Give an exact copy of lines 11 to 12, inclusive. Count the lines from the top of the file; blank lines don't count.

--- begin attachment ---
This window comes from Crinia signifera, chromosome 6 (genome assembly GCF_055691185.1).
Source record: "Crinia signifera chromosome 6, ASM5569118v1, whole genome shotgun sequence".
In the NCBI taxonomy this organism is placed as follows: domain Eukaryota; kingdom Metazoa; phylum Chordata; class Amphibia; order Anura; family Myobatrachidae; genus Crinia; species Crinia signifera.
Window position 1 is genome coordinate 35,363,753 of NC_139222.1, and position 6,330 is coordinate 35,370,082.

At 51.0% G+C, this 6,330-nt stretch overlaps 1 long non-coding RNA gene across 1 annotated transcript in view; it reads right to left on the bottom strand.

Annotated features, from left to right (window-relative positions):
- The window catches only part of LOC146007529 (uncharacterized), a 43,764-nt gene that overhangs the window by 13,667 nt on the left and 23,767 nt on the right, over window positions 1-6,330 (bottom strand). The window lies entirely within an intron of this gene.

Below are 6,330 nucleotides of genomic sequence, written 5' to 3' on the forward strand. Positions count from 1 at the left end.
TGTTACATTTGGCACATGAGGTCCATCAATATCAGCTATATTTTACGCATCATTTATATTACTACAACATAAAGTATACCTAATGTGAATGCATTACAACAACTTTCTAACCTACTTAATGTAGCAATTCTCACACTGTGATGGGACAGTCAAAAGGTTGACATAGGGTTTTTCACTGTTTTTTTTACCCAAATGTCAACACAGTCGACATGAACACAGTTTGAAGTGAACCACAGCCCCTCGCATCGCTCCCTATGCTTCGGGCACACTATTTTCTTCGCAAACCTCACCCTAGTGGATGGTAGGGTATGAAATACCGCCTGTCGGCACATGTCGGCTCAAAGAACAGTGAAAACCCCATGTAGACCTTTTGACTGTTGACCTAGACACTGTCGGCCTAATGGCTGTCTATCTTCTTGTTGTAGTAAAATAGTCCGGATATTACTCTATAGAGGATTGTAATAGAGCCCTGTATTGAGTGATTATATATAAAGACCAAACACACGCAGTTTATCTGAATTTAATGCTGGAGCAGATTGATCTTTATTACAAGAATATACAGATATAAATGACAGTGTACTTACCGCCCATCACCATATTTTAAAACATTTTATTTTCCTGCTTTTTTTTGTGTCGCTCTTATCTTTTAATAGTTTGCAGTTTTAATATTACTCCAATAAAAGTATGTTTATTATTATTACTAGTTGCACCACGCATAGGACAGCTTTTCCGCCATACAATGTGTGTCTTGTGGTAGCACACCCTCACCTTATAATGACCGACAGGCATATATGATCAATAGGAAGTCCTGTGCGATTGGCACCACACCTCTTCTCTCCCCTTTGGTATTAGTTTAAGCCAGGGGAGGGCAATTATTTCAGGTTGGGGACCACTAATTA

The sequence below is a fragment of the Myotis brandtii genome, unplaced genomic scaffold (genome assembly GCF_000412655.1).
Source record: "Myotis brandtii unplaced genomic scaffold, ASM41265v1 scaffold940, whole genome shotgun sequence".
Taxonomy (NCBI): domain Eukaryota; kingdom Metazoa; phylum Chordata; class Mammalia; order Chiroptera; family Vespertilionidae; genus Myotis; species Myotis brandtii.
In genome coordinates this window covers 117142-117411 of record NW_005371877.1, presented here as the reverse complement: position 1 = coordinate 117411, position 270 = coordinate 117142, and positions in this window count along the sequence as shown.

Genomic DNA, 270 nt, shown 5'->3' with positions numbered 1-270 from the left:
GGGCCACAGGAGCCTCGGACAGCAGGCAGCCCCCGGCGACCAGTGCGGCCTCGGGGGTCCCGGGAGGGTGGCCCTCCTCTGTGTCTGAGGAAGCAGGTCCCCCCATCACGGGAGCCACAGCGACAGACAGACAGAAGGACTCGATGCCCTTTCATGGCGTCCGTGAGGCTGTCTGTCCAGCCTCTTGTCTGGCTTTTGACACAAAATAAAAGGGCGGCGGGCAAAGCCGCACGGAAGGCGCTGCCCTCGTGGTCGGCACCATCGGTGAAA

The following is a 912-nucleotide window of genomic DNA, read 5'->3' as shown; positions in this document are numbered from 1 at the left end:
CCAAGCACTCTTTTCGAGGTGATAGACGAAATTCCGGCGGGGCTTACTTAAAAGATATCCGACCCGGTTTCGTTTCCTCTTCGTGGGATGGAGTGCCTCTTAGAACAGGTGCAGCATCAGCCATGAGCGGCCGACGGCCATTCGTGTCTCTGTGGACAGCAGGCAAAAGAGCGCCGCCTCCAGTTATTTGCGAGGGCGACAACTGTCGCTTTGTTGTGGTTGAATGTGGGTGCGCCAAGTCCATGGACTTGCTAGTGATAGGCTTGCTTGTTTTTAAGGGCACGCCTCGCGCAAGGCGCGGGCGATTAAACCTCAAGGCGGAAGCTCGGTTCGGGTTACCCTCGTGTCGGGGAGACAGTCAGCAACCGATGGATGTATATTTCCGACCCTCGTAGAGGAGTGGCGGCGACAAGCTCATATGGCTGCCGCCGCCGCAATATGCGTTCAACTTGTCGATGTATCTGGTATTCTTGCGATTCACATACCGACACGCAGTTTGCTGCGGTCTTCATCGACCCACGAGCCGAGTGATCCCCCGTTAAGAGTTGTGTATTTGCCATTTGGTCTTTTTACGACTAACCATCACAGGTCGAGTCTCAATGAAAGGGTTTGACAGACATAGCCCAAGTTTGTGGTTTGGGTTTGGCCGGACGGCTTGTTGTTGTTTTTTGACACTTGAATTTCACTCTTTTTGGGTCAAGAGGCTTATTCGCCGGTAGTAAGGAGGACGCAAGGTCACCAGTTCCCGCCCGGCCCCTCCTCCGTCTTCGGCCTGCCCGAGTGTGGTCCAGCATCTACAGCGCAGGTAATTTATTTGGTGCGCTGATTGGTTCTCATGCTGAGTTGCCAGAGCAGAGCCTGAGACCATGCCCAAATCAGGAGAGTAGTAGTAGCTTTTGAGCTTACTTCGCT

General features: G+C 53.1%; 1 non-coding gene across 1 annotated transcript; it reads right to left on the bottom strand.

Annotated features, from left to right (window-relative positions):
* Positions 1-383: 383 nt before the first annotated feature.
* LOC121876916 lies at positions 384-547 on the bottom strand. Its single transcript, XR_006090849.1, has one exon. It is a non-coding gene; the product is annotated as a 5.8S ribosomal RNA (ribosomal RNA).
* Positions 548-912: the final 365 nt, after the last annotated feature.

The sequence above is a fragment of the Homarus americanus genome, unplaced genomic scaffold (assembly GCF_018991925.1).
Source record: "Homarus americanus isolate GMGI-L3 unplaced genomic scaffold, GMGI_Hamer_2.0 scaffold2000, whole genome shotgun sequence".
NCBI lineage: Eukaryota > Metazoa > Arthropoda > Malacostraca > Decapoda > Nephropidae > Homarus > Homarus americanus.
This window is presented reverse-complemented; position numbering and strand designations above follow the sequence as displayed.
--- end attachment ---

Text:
Source record: "Myotis brandtii unplaced genomic scaffold, ASM41265v1 scaffold940, whole genome shotgun sequence".
Taxonomy (NCBI): domain Eukaryota; kingdom Metazoa; phylum Chordata; class Mammalia; order Chiroptera; family Vespertilionidae; genus Myotis; species Myotis brandtii.